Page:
By: Cathie Hamm
Memory is a fragile thing, and all too easily lost. The collective memory of the Williams Lake Studio Theatre Society is a perfect example of this. With a group which has had transient homes for most of its existence, as ours has, records of the past tend to get scattered with those who have the room to keep them, and who may even forget that they have them.
Add to this the fact that theatre, by its nature, is a fleeting thing: plays are performed and then
they are done. The script, the actual words said by the actors, is a written constant, but each troupe that does any given play reinvents the actions and emotions. What was done by the previous group becomes just a memory. The real constant in our theatre has been the people who devote themselves to making new plays happen, making new memories. WLST has been fortunate to have had many devoted and talented members over the years. Gwen Pharis Ringwood is credited with founding our group in 1955, shortly after she and
her family moved to Williams Lake (her husband Barney established a medical practice here).
“Bert played a policeman in Night Must Fall, took one step on stage and froze, the worst case of stage fright I’ve ever seen.”
She was already an award winning playwright and ‘community theatre activist’ (Oxford Reference), and she was the driving force in bringing to the stage the Williams Lake Players Club’s (as it was then known) first production, Dark Brown / Orange Blossoms. The next production we could find any record of is Our Town in 1958. The current society has a few surviving pictures of this play, with the names of most of the actors. A few are familiar as longtime residents of town, notably Lil Deschene, Anne Irwin, Dodie Smith, and Dru Hodgson. These people again show up in our collective and individual memories, invariably with a smile, as being involved all through the 50’s and 60’s. All the people in these pictures have stories that need to be captured before they are lost forever. The WL Players Club rehearsed and performed where they could. Current member and local author Ann Walsh remembers performing at the historic Onward Ranch house.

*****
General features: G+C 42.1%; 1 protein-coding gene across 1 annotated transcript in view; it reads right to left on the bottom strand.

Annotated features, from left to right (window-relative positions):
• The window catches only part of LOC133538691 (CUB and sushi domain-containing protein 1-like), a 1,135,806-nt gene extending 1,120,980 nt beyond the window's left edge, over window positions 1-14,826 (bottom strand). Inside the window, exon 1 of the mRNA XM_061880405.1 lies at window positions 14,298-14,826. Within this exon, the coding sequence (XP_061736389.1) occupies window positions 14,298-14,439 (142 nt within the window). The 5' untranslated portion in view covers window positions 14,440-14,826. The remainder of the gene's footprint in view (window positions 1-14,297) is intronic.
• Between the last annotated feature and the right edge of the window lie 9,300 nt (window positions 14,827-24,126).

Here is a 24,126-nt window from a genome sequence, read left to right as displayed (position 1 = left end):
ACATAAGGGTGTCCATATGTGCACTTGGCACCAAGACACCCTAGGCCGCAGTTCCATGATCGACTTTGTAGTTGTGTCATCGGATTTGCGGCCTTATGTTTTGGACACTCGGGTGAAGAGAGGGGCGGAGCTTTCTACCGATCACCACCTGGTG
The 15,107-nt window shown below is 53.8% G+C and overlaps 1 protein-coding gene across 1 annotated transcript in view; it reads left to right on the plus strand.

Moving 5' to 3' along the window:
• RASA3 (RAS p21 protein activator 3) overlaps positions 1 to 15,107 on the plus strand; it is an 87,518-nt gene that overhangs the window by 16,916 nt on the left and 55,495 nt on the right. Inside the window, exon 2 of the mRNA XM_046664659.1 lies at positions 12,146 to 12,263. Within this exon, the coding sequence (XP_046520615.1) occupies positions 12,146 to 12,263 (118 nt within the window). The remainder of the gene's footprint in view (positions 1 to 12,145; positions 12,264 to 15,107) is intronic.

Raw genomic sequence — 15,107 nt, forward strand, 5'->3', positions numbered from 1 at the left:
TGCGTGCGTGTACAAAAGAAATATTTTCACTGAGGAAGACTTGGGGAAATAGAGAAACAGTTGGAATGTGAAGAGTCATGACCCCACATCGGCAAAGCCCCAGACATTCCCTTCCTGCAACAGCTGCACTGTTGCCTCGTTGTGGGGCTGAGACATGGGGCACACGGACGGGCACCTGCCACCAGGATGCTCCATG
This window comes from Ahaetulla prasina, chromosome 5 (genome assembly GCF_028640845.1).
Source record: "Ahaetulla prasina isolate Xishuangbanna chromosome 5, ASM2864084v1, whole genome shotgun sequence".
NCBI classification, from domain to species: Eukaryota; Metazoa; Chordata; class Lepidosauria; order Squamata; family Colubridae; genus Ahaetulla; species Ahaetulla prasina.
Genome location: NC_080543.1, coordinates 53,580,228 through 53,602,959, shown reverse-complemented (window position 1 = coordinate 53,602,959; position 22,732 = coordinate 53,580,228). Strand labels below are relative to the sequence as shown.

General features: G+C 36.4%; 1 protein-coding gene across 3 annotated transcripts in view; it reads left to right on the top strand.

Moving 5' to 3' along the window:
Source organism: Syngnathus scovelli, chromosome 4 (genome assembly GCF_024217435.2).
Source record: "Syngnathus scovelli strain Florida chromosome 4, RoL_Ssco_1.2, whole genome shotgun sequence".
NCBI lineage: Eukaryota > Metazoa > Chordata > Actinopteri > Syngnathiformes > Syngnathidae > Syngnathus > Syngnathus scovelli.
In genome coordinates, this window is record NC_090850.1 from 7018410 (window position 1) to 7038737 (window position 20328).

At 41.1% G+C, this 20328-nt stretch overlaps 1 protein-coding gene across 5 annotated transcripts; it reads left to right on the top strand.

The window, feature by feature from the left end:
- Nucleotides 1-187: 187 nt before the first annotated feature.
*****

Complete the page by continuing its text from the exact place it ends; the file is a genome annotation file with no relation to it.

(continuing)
“Me as a new bride [Spring 1964], playing the heroine in a meller-drama performed at the Onward Ranch. I wore Dru Hodgson’s wedding gown, and was chased around the place, including exiting through a fire escape on the roof, by an ‘evil’ Clive Stangoe. “The audience sat in the main living area or anywhere they could;
some of the action took place on the stairwell landing and someone got locked in a cupboard on the main floor. I think it was one of the earliest of ‘the audience follows [physically] the action’ type of shows.” Clive Stangoe is more often remembered as a respected town citizen and publisher of the Williams
Lake Tribune, but apparently he also made a splendid villain. He and his wife, Irene, were involved in many theatre productions, as were Warren and Ruby Hayes, and Bert and Anne Hornby. Again, all are remembered fondly. Walsh recalls, “Bert played a policeman in Night Must Fall, took one step on stage and froze, the worst case of stage fright I’ve ever seen.” Nonetheless, he carried on, and even came back for more. The theatre group is like that, once you are hooked, you keep coming back for more. As well as being a founder of the theatre, and a stalwart for years, Dru Hodgson left us with one important legacy that
lives on. She coerced her young grandson, Micheal, to play the Turkey Boy in A Christmas Carol in 1994. He was hooked, and is still, twenty years later, a strong contributor, both on stage and off. He is currently making new memories Stage Managing The Big Five- Oh, directed by Brad Lawryk, on stage November 6 to 9 and November 13 to 16.